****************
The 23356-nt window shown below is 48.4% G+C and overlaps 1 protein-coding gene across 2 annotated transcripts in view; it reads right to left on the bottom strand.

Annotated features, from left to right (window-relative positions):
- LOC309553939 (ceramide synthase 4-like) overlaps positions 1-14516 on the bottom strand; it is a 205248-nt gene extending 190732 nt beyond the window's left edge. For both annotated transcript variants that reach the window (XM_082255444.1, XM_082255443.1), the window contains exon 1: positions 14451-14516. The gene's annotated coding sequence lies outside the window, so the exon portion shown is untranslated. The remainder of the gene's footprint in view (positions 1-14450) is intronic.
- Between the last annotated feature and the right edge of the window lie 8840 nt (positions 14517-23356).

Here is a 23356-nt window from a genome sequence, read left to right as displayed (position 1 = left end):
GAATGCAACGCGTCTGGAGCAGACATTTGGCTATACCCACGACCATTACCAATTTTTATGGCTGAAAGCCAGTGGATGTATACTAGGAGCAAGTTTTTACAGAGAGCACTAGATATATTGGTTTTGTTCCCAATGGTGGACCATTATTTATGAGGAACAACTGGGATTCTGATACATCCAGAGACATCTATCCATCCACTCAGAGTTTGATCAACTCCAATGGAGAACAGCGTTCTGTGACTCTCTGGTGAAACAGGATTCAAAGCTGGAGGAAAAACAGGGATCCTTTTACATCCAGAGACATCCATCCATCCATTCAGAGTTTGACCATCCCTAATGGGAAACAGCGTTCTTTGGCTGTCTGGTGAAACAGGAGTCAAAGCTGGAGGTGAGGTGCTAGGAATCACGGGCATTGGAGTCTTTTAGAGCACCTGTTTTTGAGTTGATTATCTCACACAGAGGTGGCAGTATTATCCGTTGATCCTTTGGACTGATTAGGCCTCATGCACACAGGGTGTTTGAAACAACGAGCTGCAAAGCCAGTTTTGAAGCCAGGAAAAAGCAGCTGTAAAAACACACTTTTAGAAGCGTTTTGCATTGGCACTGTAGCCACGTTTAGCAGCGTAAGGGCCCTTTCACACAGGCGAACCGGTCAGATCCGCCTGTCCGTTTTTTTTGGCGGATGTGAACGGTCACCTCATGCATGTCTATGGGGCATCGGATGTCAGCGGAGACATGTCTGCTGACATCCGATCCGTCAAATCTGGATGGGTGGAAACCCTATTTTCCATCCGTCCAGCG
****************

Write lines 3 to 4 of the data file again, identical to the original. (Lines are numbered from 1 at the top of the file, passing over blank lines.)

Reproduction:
- LOC309553939 (ceramide synthase 4-like) overlaps positions 1-14516 on the bottom strand; it is a 205248-nt gene extending 190732 nt beyond the window's left edge. For both annotated transcript variants that reach the window (XM_082255444.1, XM_082255443.1), the window contains exon 1: positions 14451-14516. The gene's annotated coding sequence lies outside the window, so the exon portion shown is untranslated. The remainder of the gene's footprint in view (positions 1-14450) is intronic.
- Between the last annotated feature and the right edge of the window lie 8840 nt (positions 14517-23356).